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Why are Black children removed from homes at high rate? L.A. County plans ‘blind removal’ pilot

Supervisor Holly Mitchell sits at a table, speaking into a microphone
Supervisor Holly Mitchell, whose 2nd District stretches from Culver City to Carson, proposed a “blind removal” pilot project. Social workers will not mention race or ethnicity when presenting a child’s case for removal from their home.
(Gary Coronado / Los Angeles Times)

America’s largest child welfare system will soon test whether race, ethnicity or neighborhood can influence social workers’ decisions to remove children from their homes.

The Los Angeles County Board of Supervisors voted Tuesday to support a pilot project that tests “blind removal,” first tried in Nassau County, N.Y.

Social workers typically have access to an array of information, including a family’s race, when making the difficult decision to place a child in foster care or with a relative.

Five years after race and related factors were eliminated from removal deliberations in Nassau County, 21% of children in foster care were Black, compared with 57% before blind removal.

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After seeing those results, the New York state officials announced in October that they would implement blind removal statewide.

“For decades, Black and brown children have been substantially overrepresented in L.A. County’s child welfare system, and it’s past time for us to change that,” said Supervisor Holly Mitchell, author of Tuesday’s motion.

Seven percent of children in L.A. County are Black, while 24% of those removed from their homes from last April to this March were Black, according to the L.A. County Department of Children and Family Services.

Twenty percent of children in the county are white, with 12% of those removed.

In 2020, three quarters of children removed from their homes in L.A. County were Latino or Black, according to the motion, which did not provide population versus removal percentages for Latino children.

In L.A. County, the biggest reason that children are removed from their homes is neglect, according to the agency, followed by “other” factors including caretaker absence, relinquishment and exploitation. The third most common reason is physical abuse.

In her motion, Mitchell said that although the DCFS has a “well-meaning and diverse workforce,” any social worker could make a decision based on implicit bias, not realizing they view parents who are Black or low-income as less fit.

Other factors that could account for the disproportionate number of Black children in foster care include pervasive poverty, inequitable education and employment opportunities, and hypersurveillance of Black families, according to some experts and parents.

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Mitchell pointed out the differences between L.A. and Nassau counties, including size and racial diversity.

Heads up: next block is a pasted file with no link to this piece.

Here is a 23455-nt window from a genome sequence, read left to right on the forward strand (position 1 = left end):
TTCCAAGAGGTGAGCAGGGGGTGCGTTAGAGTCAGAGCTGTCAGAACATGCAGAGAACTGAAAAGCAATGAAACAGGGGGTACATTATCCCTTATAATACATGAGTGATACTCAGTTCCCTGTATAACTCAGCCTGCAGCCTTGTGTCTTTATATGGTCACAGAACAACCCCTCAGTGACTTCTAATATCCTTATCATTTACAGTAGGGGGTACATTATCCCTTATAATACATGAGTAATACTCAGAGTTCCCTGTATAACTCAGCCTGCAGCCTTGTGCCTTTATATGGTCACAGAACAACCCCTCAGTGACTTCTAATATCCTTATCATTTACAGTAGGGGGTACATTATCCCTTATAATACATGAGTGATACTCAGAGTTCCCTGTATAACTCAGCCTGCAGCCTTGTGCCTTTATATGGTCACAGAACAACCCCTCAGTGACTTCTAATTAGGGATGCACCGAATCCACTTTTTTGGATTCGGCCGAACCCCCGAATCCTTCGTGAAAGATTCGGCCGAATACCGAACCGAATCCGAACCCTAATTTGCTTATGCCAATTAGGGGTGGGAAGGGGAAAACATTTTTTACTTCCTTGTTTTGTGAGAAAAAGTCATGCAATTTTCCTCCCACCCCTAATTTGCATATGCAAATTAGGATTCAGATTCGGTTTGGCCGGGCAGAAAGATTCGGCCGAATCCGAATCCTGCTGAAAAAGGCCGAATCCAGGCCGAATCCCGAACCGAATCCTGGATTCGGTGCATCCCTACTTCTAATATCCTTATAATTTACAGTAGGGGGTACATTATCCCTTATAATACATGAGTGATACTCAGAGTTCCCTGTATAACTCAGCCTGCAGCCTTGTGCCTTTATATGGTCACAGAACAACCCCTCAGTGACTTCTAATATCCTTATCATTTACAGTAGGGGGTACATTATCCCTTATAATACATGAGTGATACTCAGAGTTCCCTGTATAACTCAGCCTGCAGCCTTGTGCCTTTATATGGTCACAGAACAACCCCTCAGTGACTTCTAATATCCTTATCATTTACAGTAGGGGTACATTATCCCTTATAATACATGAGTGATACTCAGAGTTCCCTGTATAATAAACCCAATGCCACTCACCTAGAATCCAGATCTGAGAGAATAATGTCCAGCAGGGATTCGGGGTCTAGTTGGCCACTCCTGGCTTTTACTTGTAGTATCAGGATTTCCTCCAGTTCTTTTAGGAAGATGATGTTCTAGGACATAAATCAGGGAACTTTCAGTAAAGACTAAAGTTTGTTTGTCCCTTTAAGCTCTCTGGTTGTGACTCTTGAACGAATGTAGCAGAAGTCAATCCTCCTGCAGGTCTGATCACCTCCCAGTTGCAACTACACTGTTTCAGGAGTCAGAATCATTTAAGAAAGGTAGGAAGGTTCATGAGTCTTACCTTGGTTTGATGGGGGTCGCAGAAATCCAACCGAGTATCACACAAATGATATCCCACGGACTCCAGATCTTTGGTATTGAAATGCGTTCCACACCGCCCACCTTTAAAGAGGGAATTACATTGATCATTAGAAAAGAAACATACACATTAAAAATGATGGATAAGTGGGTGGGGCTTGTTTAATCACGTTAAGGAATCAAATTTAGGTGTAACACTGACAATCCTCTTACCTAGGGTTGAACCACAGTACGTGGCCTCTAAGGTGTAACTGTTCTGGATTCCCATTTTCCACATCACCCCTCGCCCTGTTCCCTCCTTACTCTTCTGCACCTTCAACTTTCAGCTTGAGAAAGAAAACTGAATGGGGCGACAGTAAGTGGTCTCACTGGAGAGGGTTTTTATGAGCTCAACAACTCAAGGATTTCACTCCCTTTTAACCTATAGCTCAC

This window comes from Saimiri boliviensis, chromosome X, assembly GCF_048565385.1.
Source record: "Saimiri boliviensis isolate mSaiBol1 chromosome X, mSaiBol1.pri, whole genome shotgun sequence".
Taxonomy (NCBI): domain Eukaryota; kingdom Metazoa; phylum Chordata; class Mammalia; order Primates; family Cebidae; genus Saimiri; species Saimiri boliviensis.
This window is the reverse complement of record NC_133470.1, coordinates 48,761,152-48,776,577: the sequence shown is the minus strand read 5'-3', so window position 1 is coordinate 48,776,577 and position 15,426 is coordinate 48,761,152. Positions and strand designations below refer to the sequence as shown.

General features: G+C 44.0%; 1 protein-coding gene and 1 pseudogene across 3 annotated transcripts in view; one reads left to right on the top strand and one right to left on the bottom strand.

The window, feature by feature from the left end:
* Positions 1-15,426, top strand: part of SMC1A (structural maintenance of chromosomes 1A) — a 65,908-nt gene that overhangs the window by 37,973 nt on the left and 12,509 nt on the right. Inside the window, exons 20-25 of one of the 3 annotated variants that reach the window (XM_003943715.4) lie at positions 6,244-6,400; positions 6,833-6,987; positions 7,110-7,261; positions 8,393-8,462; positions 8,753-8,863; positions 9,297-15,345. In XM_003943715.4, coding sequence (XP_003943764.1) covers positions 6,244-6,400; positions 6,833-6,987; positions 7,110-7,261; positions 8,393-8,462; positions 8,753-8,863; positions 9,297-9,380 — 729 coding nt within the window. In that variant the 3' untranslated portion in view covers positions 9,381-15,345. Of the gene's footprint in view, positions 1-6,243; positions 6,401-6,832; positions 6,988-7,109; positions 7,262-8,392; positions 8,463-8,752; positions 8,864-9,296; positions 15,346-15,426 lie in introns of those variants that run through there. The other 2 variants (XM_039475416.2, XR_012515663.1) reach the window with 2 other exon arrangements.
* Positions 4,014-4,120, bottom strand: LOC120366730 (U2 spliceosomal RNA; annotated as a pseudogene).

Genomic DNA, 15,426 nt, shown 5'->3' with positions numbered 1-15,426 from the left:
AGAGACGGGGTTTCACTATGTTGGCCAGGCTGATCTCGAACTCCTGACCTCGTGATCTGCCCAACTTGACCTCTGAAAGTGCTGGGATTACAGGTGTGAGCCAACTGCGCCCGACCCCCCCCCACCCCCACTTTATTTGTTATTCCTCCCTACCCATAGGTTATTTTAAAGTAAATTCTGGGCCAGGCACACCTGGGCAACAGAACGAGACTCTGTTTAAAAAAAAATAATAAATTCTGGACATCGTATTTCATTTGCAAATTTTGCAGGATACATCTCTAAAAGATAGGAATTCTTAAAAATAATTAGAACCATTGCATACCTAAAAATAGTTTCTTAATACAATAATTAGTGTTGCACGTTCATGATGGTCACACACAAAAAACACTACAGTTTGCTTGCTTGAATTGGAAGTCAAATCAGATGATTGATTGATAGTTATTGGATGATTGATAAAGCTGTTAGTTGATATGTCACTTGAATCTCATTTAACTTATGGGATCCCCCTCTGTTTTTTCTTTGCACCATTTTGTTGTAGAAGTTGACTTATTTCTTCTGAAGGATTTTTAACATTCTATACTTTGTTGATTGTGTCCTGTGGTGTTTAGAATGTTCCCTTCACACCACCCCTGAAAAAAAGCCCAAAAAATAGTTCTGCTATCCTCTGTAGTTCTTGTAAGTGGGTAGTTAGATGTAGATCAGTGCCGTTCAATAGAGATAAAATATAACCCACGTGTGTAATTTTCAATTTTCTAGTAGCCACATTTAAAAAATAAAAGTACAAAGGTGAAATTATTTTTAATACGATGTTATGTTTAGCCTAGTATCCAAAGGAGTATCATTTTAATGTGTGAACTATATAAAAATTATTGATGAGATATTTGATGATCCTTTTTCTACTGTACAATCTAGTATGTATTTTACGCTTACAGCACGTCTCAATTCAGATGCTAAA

“Yet the similarities for children in foster care are many,” she wrote.

Jessica Pryce , director of the Florida Institute for Child Welfare, published a case study on the Nassau County program and has since spoken to dozens of child advocates and leaders from across the country.

Blind removal typically kicks in at a meeting involving social workers and supervisors who collectively decide what to do about a child.

Race and related factors are redacted from files and are not a part of those deliberations.

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Pryce, an assistant professor at Florida State University, said a common concern is that blind removal is too small of a solution and won’t transform the system.

“When people ask the question ‘Is it enough?’ my short answer is ‘No,’ but it’s something we can use right now as we’re building other parts of a future system,” Pryce said.

David Green, president of Service Employees International Union Local 721, which represents thousands of L.A. County DCSF workers, said he supports the idea and hopes his organization’s members can be involved in changing the system.

Because the concept has been tried only in much smaller communities, L.A. County’s pilot program could serve as an important source of data, said Green, who is a DCFS social worker.

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“We’re the largest child welfare [system] in the United States,” Green said. “What better place to look at ways to address [racial disparity], respond to it and make sure we’re moving in the right direction?”

The county will work with UCLA‘s Pritzker Center for Strengthening Children and Families to pilot blind removals at one regional DCFS office.

Center director Tyrone Howard, a UCLA education professor, said the office has not yet been chosen.

Removing children from their homes causes major trauma, separating them from siblings, neighborhood and school — sometimes more trauma than the problems that led to the removal, Howard said.

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But in some cases, keeping a child in a home can be a fatal mistake.

In recent years, 10-year-old Anthony Avalos, 8-year-old Gabriel Fernandez and 4-year-old Noah Cuatro were left with abusive parents and killed even after DCFS was alerted multiple times.

The pilot project aims to provide clarity on whether bias, unconscious or conscious, is a factor in some removals, he said.

“Race should not matter, but when you see the gross racial disproportionality we have in L.A. County, it causes us to ask the question, is race a variable that seems to weigh heavily on the types of decisions being made?” Howard asked. “We don’t know the answer, and that’s why we want to do the research.”


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